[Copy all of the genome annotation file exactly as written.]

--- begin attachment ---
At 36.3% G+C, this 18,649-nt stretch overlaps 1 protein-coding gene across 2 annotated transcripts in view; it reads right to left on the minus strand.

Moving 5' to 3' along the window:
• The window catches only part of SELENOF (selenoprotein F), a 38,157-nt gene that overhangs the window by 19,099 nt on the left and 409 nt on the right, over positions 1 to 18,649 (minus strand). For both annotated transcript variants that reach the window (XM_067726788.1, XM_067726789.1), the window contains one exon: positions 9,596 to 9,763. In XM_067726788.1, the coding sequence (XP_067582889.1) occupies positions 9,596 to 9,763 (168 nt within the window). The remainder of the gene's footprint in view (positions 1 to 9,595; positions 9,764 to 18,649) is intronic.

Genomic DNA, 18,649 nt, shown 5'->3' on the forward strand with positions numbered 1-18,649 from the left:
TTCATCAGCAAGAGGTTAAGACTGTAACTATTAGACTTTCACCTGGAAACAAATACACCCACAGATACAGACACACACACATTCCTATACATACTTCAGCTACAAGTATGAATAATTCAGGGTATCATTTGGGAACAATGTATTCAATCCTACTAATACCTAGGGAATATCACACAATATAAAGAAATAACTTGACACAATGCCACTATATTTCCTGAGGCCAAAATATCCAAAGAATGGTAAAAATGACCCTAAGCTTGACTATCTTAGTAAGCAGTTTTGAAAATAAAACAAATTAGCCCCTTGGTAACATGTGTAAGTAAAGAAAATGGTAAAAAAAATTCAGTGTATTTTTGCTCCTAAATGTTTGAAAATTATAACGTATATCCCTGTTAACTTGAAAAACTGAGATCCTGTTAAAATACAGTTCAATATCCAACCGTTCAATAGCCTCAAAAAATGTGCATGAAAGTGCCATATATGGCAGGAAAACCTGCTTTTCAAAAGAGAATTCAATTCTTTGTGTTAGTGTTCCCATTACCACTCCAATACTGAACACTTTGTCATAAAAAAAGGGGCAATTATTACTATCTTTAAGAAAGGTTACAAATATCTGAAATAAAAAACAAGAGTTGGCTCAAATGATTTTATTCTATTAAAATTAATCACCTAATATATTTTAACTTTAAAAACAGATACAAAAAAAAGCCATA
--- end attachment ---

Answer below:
At 36.3% G+C, this 18,649-nt stretch overlaps 1 protein-coding gene across 2 annotated transcripts in view; it reads right to left on the minus strand.

Moving 5' to 3' along the window:
• The window catches only part of SELENOF (selenoprotein F), a 38,157-nt gene that overhangs the window by 19,099 nt on the left and 409 nt on the right, over positions 1 to 18,649 (minus strand). For both annotated transcript variants that reach the window (XM_067726788.1, XM_067726789.1), the window contains one exon: positions 9,596 to 9,763. In XM_067726788.1, the coding sequence (XP_067582889.1) occupies positions 9,596 to 9,763 (168 nt within the window). The remainder of the gene's footprint in view (positions 1 to 9,595; positions 9,764 to 18,649) is intronic.

Genomic DNA, 18,649 nt, shown 5'->3' on the forward strand with positions numbered 1-18,649 from the left:
TTCATCAGCAAGAGGTTAAGACTGTAACTATTAGACTTTCACCTGGAAACAAATACACCCACAGATACAGACACACACACATTCCTATACATACTTCAGCTACAAGTATGAATAATTCAGGGTATCATTTGGGAACAATGTATTCAATCCTACTAATACCTAGGGAATATCACACAATATAAAGAAATAACTTGACACAATGCCACTATATTTCCTGAGGCCAAAATATCCAAAGAATGGTAAAAATGACCCTAAGCTTGACTATCTTAGTAAGCAGTTTTGAAAATAAAACAAATTAGCCCCTTGGTAACATGTGTAAGTAAAGAAAATGGTAAAAAAAATTCAGTGTATTTTTGCTCCTAAATGTTTGAAAATTATAACGTATATCCCTGTTAACTTGAAAAACTGAGATCCTGTTAAAATACAGTTCAATATCCAACCGTTCAATAGCCTCAAAAAATGTGCATGAAAGTGCCATATATGGCAGGAAAACCTGCTTTTCAAAAGAGAATTCAATTCTTTGTGTTAGTGTTCCCATTACCACTCCAATACTGAACACTTTGTCATAAAAAAAGGGGCAATTATTACTATCTTTAAGAAAGGTTACAAATATCTGAAATAAAAAACAAGAGTTGGCTCAAATGATTTTATTCTATTAAAATTAATCACCTAATATATTTTAACTTTAAAAACAGATACAAAAAAAAGCCATA